Boston bands, Pixies and Zulus, bring new life to music at the Duke Ellington Ballroom

By David Trout

For those of you who deemed it necessary to stay away from the Duke Ellington Ballroom while the Pixies played all I have to say is HA! HA! Don’t ever complain that NIU cannot attract good talent for concerts.

NIU Campus Activities Board Concert committee sponsored the presentation of two Boston acts, the Pixies and the Zulus, last Tuesday night in the Holmes Student Center.

The Zulus opened to a most uninterested audience. Whoever said they sounded like “Led Zeppelin meets Jane’s Addiction” was absolutely right. They never stopped for a breath in 40 minutes of pure no-holds-barred rock and roll.

If they had been around in the early seventies they would have been the biggest thing since the wheel. They don’t, however, dwell on the early seventies hard rock sound; they take it to a higher level.

In taking rock to the promised land, the Zulus creted one of the finest three-man harmonica jams in present time – they mutilated the sound to the point where it seemed magical.

After 30 minutes of deciding how to busy myself between acts the lights dimmed and Eddie Van Halen’s “Eruption” blasted through the speakers. Everyone laughed. Two minutes later the Pixies came on stage to the roaring appreciation of a limited audience.

They opened with “There Goes My Gun”; the crowd danced in the aisles, yelled, and generally went insane. The stage was set up much like a Talking Heads show. It was a one color backdrop with limited equipment on the stage. Anyhow, getting back to the show; they did songs from “Doolittle”, “Surfer Rosa”, and “Come on Pilgrim”.

Some of the “old” favorites include “Gigantic”, which features Kim Deal’s fantastic voice, “Tony’s Theme” and their best song “Caribou”. I wasn’t expecting to hear “Bone Machine” and “Where is My mind” from “Surfer Rosa,” but I was bewildered by their ability to intensify the album versions.

For most of you familiar with only “Doolittle” they did almost every song. The high point of this part of the show was an exceptional version of “Monkey Gone To Heaven” during which Black Francis, the vocalist/guitarist, shrugs off the songs apparent environmental undertones and introduces it as a song about “nothing”.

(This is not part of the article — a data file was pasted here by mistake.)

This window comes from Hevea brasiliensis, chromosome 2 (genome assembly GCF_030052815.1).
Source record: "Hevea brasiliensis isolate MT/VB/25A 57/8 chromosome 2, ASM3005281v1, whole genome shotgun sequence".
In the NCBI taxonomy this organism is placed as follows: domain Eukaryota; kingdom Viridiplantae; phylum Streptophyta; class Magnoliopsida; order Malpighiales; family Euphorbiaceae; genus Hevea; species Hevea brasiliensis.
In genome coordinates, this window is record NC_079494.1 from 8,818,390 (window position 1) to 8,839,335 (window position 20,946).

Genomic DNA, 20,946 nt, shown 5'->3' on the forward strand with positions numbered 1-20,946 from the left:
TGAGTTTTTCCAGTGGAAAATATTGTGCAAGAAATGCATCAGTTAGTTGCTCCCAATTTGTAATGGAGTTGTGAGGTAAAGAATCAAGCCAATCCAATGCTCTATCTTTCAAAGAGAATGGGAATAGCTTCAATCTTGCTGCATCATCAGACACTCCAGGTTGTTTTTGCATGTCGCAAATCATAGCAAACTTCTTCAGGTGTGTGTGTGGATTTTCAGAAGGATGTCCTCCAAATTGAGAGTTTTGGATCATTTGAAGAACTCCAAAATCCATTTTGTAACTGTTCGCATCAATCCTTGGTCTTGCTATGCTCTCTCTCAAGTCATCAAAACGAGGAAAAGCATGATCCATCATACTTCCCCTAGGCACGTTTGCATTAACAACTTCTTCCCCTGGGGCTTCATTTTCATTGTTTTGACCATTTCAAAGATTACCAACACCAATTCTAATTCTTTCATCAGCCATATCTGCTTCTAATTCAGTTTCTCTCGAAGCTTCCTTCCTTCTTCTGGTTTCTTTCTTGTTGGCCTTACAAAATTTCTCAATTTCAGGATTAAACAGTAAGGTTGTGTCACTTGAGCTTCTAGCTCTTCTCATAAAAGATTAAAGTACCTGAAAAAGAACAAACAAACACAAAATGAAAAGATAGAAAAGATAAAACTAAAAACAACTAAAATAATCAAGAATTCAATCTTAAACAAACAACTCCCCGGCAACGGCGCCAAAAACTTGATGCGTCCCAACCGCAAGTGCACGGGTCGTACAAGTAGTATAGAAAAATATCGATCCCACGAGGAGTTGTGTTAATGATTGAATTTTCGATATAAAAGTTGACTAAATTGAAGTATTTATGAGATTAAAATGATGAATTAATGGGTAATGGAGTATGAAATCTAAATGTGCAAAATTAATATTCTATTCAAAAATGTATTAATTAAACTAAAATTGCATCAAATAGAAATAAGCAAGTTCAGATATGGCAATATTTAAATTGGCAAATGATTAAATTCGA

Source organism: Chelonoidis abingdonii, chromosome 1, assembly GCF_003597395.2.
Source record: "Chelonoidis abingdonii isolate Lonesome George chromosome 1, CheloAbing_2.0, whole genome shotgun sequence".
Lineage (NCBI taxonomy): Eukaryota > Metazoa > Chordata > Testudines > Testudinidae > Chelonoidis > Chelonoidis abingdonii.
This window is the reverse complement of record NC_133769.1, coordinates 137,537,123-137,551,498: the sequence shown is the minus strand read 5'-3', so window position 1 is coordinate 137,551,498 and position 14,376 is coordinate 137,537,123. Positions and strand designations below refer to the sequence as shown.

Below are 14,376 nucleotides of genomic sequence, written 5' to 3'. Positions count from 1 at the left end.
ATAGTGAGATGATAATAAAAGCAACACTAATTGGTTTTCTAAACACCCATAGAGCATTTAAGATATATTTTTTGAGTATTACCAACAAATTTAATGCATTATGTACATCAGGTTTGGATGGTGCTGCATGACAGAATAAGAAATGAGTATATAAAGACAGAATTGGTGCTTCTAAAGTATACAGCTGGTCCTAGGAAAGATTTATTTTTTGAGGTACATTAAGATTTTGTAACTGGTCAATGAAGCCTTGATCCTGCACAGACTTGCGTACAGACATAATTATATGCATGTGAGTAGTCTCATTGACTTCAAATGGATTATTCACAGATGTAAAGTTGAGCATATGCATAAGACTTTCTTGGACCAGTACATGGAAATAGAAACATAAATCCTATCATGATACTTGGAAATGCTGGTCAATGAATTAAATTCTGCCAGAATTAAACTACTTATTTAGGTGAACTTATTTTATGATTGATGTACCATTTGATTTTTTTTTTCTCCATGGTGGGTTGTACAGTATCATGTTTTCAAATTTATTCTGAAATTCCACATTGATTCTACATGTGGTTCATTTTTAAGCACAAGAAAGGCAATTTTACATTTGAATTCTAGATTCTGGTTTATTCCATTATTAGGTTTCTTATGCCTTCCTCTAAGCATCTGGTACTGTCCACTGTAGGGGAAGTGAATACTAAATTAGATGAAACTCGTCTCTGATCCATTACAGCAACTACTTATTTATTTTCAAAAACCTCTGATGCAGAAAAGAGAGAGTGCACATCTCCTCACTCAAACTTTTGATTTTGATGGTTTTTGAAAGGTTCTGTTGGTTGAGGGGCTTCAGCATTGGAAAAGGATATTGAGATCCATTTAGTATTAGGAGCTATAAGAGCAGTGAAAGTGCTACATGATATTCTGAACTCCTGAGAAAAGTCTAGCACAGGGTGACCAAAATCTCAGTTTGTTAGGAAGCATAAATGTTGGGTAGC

CAB has finally brought a band worth seeing to NIU; unfortunately the crowd was less than flattering. For all of you who couldn’t make it I am sincerely sorry; you missed a great show by one of the forerunners of the music to come in the nineties.

Before the event took place I was graciously granted an interview with the Zulus. Larry Bangor, vocals and harmonica, rounded up Malcolm Travis, percussion, and Rich Cortese the bass player. Rich Gilbert, guitar, was no where to be found.

“Where’s Rich?”, Larry asked more than once. Before he could be found the interview was over.

What has made Boston the hot bed of new music?

Larry replied,”Alot of bands are getting signed now…probably because people think alternative music is the next big thing… for the last few years there have been a lot of good bands and the record companies have been grabbing them.”

They weren’t always the Zulus; Bangor and Travis were in a band called Human Sexual Response.

How was the band formed?

All three contributed,”From 1977-1982 Travis and Bangor were in HSR, we then decided to form a new band with Cortese and Gilbert.”

The Zulus have been given rave reviews from all over the country including one from the Ventura Reporter,”…Led Zeppelin meets Jane’s Addiction in an opium den…”

Their reaction to this comparison was a confused look from Bangor. He then replied,”We don’t take it seriously, it is a drag if someone expects that.” Travis put a new angle on the comparison,”It’s more like Led Zeppelin meets Pee Wee Herman.” Everyone had a good laugh.

The Zulu’s new album was produced by Bob Mould of, the now defunct, Husker Du fame. When asked about the relationship they had making the album Bangor replied, “Really fun, he’s quite a character. He was really interesting and I enjoyed working with him.”

What advice do you have for students?

Travis declared,”Each school should overthrow the administration.”

This is a band to be reckoned with; if you thought Warrant was rock and roll go back to sleep.